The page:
Wiley’s column generated mixed reviews around the Southern Methodist campus.
“At the end of the day, you wouldn’t tell a victim of gun violence that it was their fault for being intoxicated. You wouldn’t blame victims of a mugging that they should have prevented it. Why is sexual assault different?” said a letter written by Alexandra Day, a junior majoring in psychology and English at Southern Methodist.
“… Why are we singling out women here? Men are just as likely to binge drink (in fact, many studies have suggested that they are more likely). Instead of singling out female victims, why don’t we address the culture on campus that promotes binge drinking to the point where women are unable to give consent? Why don’t we teach men that women physically cannot give consent at that point of intoxication?”
It also led to a Change.org petition from SMU’s Women’s Interest Network asking the Daily Campus to stop “publishing articles contributing to rape culture and misogyny,” citing Wiley’s column and two others.
Southern Methodist University spokesman Kent Best said the university has no control over the newspaper because it is an independent student publication. Still, “SMU expects all of its students to uphold high standards of behavior and to treat one another with respect,” Best said in an e-mail.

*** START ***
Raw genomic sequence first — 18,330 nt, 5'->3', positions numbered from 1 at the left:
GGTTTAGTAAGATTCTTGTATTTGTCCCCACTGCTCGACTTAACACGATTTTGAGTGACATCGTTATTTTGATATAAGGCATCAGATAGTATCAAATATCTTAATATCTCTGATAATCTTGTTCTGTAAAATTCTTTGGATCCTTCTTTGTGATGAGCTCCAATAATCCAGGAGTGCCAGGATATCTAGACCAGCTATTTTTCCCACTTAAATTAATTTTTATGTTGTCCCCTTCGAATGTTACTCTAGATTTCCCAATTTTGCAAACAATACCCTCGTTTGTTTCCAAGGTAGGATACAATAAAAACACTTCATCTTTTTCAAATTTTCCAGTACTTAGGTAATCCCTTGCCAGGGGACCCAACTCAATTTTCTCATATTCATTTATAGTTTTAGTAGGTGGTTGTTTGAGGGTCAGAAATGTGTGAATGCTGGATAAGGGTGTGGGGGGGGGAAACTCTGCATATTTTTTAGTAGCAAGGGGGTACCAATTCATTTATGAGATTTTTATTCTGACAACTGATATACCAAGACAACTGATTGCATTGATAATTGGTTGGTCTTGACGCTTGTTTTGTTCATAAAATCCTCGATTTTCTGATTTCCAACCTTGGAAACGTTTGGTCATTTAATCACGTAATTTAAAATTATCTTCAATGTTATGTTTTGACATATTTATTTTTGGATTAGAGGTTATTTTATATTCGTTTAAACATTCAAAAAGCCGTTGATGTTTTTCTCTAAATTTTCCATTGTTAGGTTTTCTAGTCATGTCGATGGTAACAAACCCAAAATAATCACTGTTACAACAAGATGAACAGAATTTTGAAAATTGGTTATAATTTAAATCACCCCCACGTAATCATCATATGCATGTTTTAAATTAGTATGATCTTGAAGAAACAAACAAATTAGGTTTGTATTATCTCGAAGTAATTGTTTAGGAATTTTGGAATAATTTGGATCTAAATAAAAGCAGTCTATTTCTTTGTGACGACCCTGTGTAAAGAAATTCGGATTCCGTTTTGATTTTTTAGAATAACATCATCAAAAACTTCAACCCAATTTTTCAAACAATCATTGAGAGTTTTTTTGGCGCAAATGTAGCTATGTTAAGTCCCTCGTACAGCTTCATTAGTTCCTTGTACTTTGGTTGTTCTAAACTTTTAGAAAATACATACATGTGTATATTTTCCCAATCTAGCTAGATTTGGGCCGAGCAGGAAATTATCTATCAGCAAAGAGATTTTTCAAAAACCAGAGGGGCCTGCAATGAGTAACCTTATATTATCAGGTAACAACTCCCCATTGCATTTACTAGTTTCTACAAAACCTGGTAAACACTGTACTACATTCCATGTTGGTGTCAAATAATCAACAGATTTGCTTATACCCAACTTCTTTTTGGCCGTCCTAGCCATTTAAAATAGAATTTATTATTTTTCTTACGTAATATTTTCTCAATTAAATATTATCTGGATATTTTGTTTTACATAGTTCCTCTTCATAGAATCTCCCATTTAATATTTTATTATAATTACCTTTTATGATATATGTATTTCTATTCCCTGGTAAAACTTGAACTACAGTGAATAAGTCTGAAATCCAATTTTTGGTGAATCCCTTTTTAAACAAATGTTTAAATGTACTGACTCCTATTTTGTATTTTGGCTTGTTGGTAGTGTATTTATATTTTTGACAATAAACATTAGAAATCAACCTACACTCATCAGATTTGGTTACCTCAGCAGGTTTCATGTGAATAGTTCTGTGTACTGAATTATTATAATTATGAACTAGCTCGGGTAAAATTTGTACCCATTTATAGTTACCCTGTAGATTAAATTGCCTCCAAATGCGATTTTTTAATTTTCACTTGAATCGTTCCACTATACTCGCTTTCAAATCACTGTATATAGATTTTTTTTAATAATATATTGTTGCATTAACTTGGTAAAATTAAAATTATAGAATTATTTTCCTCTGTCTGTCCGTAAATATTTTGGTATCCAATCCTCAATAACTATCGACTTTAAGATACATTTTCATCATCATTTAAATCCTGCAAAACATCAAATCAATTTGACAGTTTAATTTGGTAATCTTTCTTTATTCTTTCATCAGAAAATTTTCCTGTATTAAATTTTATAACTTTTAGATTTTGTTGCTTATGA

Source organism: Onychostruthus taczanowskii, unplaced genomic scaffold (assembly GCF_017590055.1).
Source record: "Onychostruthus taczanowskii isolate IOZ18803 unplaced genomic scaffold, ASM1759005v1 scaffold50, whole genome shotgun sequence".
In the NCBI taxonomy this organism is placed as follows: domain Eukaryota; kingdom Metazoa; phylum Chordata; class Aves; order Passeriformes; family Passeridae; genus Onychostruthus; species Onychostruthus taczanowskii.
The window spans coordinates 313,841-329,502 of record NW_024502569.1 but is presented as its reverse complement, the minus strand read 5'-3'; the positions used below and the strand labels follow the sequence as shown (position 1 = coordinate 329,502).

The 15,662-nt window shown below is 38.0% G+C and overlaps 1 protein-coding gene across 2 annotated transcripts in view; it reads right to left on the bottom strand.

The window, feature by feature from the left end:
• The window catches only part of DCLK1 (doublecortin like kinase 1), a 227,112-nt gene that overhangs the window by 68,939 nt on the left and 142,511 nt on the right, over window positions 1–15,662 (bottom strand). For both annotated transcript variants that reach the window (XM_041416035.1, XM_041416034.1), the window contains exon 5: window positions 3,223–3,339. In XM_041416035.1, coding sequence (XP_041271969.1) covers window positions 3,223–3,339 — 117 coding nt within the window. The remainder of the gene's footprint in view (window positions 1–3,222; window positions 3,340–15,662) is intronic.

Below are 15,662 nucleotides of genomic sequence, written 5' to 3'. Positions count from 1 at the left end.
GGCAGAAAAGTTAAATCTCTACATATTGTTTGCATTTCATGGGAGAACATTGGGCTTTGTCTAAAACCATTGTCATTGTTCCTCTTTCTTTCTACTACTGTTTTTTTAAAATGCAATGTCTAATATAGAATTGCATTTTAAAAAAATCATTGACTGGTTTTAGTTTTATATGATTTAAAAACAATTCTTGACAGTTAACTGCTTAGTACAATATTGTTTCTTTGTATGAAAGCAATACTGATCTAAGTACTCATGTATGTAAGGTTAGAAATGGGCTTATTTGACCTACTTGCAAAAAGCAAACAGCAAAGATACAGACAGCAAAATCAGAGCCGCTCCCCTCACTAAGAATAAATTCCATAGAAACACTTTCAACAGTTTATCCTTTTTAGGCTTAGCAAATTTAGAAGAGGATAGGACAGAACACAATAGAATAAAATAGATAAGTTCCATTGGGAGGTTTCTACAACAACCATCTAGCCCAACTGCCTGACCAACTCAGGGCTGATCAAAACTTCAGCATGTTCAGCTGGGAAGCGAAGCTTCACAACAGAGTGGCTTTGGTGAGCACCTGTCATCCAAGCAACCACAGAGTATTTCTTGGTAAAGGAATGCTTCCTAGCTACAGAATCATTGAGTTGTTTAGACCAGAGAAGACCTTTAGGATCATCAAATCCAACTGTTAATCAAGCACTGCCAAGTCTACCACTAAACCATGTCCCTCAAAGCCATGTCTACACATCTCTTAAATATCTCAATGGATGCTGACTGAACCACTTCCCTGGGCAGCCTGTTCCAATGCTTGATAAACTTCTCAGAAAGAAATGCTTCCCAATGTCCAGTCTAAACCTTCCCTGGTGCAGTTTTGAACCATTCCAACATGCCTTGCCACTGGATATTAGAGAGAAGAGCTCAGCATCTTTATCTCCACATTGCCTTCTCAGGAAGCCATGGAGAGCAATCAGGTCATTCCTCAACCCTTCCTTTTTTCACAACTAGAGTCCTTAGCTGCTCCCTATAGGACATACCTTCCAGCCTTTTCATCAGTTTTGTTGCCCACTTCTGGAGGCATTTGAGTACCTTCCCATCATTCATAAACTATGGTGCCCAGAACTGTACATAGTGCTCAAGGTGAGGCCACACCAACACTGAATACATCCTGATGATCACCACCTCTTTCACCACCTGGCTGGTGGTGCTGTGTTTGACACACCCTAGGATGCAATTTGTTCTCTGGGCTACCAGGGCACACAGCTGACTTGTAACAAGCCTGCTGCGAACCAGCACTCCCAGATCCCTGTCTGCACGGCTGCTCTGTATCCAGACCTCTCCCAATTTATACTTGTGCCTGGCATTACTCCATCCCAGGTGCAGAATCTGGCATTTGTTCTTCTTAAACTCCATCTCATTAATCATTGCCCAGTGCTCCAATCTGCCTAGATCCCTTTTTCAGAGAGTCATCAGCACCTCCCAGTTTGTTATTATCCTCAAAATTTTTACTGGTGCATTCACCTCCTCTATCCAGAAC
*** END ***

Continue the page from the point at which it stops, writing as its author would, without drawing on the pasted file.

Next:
“In SMU’s sexual assault prevention and education programs, students are urged to be aware that alcohol use increases risk for all students, that it impairs judgment and that it is no excuse for failure to obtain consent. SMU also educates its students that sexual assault is a crime and that it violates University policies and the federal law Title IX. SMU does not tolerate sexual misconduct in any form.”
Tips on the school’s Health and Safety website encourage students to “drink in moderation or not at all,” cautioning that “risk increases significantly when judgment is impaired.” The website also says that “intoxication is not an excuse for failure to obtain consent.”
Research shows that focusing on victims’ behavior is an ineffective strategy in rape prevention because it doesn’t work, said Caroline Heldman, an associate professor of politics at Occidental University. To the contrary, it conveys the false impression that people can control the actions of perpetrators, while most assaults are planned by serial offenders who start their night in search of easy prey, Heldman said.
The argument that binge drinking increases the likelihood of getting raped is illogical, she said, because it would imply that men (who are known to binge drink at higher rates) would also be targets of sexual assault, she said.
“What you’re really saying is you can’t be female and engage in college party life,” Heldman said.
It’s important to talk to college-aged students, male and female, about the health risks of binge drinking, she said. But when it comes to preventing sexual assault, conversations about hookup culture, the giving and seeking verbal consent — and intervening when something seems wrong — are just as important, she said.
“If I were a parent, I would talk about communication and sex, about having the confidence to say no in social settings,” she said. “Hookup culture raises the moral hackles of previous generations so it make us feel better to say don’t have sex and don’t drink.
“But it’s unrealistic advice.”
CNN’s Marlena Baldacci contributed to this report